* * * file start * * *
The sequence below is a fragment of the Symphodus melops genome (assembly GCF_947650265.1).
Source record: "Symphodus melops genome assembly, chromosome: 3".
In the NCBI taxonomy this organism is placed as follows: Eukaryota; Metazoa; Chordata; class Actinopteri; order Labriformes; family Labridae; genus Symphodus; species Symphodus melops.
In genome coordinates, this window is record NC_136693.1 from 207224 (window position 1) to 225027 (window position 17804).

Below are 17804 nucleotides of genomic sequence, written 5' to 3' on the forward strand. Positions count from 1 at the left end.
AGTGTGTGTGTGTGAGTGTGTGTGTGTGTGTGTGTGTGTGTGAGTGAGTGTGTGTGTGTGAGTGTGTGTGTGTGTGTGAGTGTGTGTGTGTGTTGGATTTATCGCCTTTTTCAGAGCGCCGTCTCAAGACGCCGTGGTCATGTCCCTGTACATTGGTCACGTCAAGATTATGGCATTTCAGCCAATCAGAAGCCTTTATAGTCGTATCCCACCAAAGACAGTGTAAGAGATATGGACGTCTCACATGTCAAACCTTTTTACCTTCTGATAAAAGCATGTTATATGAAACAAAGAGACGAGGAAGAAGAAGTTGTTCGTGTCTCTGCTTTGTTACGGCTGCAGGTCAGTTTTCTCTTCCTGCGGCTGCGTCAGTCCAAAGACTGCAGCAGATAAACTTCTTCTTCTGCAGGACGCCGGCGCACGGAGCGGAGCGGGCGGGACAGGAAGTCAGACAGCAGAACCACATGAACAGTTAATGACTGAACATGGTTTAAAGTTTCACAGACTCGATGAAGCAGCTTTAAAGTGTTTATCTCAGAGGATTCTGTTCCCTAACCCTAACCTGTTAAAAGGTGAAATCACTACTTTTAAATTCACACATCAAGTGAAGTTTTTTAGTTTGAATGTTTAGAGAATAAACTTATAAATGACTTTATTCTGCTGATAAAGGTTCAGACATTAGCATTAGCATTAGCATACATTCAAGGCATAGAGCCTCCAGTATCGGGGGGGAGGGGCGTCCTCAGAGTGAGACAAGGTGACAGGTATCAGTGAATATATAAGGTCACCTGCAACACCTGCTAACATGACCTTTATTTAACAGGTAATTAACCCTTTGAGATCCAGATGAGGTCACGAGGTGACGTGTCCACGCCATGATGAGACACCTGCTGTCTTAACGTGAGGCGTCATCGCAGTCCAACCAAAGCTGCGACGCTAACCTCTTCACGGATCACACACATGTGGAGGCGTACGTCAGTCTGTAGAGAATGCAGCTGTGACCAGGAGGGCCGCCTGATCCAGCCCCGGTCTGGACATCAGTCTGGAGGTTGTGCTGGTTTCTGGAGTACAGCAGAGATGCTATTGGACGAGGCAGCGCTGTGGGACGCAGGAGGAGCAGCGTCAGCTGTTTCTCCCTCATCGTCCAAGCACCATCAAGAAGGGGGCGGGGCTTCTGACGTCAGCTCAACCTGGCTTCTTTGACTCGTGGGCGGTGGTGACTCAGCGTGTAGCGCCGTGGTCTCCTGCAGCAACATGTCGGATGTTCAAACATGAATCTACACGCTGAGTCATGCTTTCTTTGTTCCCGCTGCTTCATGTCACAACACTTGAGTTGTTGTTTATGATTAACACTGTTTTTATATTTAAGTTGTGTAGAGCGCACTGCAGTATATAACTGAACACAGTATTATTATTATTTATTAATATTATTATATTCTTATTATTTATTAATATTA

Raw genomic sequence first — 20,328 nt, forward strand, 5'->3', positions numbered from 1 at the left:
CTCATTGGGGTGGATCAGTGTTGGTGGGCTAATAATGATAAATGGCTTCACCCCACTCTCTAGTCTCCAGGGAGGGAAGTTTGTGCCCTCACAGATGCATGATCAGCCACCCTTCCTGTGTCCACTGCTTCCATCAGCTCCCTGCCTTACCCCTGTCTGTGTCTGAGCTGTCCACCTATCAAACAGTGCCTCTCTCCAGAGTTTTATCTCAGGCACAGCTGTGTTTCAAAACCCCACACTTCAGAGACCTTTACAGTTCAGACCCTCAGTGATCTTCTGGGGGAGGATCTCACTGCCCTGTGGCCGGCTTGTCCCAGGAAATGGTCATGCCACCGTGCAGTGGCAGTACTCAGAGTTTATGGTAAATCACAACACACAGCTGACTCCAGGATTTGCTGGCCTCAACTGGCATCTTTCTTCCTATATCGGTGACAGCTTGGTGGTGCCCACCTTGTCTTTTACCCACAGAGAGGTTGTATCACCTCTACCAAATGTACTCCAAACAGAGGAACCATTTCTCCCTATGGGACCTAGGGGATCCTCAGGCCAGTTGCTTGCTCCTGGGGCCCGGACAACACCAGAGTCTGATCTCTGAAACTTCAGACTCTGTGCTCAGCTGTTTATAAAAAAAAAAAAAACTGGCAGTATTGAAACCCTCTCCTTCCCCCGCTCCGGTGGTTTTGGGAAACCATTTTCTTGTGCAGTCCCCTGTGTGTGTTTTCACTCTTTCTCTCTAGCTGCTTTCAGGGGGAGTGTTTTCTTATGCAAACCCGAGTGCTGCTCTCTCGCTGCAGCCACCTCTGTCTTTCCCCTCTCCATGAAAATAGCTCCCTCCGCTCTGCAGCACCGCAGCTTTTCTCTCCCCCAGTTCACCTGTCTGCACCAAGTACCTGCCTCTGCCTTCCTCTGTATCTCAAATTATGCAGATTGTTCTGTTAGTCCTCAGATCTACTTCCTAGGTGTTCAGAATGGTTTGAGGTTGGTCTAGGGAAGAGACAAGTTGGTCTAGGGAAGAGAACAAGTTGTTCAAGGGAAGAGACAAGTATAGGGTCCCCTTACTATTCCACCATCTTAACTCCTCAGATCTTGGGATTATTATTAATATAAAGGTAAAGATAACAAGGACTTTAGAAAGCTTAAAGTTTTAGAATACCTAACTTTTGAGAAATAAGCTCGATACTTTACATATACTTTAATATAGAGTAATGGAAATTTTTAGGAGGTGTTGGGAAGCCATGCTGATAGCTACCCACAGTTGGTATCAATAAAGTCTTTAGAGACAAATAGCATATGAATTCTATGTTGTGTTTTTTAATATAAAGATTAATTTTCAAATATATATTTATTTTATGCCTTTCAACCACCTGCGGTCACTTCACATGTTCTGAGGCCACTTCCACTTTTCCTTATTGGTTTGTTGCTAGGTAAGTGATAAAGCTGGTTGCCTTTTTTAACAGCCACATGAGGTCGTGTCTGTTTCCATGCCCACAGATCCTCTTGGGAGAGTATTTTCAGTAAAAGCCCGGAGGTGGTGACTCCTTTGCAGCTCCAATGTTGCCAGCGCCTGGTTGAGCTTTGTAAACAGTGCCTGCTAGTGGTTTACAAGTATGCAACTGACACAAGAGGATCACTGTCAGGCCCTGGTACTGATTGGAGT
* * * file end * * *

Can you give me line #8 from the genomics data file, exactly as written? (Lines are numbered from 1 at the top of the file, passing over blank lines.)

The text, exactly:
CTCATTGGGGTGGATCAGTGTTGGTGGGCTAATAATGATAAATGGCTTCACCCCACTCTCTAGTCTCCAGGGAGGGAAGTTTGTGCCCTCACAGATGCATGATCAGCCACCCTTCCTGTGTCCACTGCTTCCATCAGCTCCCTGCCTTACCCCTGTCTGTGTCTGAGCTGTCCACCTATCAAACAGTGCCTCTCTCCAGAGTTTTATCTCAGGCACAGCTGTGTTTCAAAACCCCACACTTCAGAGACCTTTACAGTTCAGACCCTCAGTGATCTTCTGGGGGAGGATCTCACTGCCCTGTGGCCGGCTTGTCCCAGGAAATGGTCATGCCACCGTGCAGTGGCAGTACTCAGAGTTTATGGTAAATCACAACACACAGCTGACTCCAGGATTTGCTGGCCTCAACTGGCATCTTTCTTCCTATATCGGTGACAGCTTGGTGGTGCCCACCTTGTCTTTTACCCACAGAGAGGTTGTATCACCTCTACCAAATGTACTCCAAACAGAGGAACCATTTCTCCCTATGGGACCTAGGGGATCCTCAGGCCAGTTGCTTGCTCCTGGGGCCCGGACAACACCAGAGTCTGATCTCTGAAACTTCAGACTCTGTGCTCAGCTGTTTATAAAAAAAAAAAAAACTGGCAGTATTGAAACCCTCTCCTTCCCCCGCTCCGGTGGTTTTGGGAAACCATTTTCTTGTGCAGTCCCCTGTGTGTGTTTTCACTCTTTCTCTCTAGCTGCTTTCAGGGGGAGTGTTTTCTTATGCAAACCCGAGTGCTGCTCTCTCGCTGCAGCCACCTCTGTCTTTCCCCTCTCCATGAAAATAGCTCCCTCCGCTCTGCAGCACCGCAGCTTTTCTCTCCCCCAGTTCACCTGTCTGCACCAAGTACCTGCCTCTGCCTTCCTCTGTATCTCAAATTATGCAGATTGTTCTGTTAGTCCTCAGATCTACTTCCTAGGTGTTCAGAATGGTTTGAGGTTGGTCTAGGGAAGAGACAAGTTGGTCTAGGGAAGAGAACAAGTTGTTCAAGGGAAGAGACAAGTATAGGGTCCCCTTACTATTCCACCATCTTAACTCCTCAGATCTTGGGATTATTATTAATATAAAGGTAAAGATAACAAGGACTTTAGAAAGCTTAAAGTTTTAGAATACCTAACTTTTGAGAAATAAGCTCGATACTTTACATATACTTTAATATAGAGTAATGGAAATTTTTAGGAGGTGTTGGGAAGCCATGCTGATAGCTACCCACAGTTGGTATCAATAAAGTCTTTAGAGACAAATAGCATATGAATTCTATGTTGTGTTTTTTAATATAAAGATTAATTTTCAAATATATATTTATTTTATGCCTTTCAACCACCTGCGGTCACTTCACATGTTCTGAGGCCACTTCCACTTTTCCTTATTGGTTTGTTGCTAGGTAAGTGATAAAGCTGGTTGCCTTTTTTAACAGCCACATGAGGTCGTGTCTGTTTCCATGCCCACAGATCCTCTTGGGAGAGTATTTTCAGTAAAAGCCCGGAGGTGGTGACTCCTTTGCAGCTCCAATGTTGCCAGCGCCTGGTTGAGCTTTGTAAACAGTGCCTGCTAGTGGTTTACAAGTATGCAACTGACACAAGAGGATCACTGTCAGGCCCTGGTACTGATTGGAGT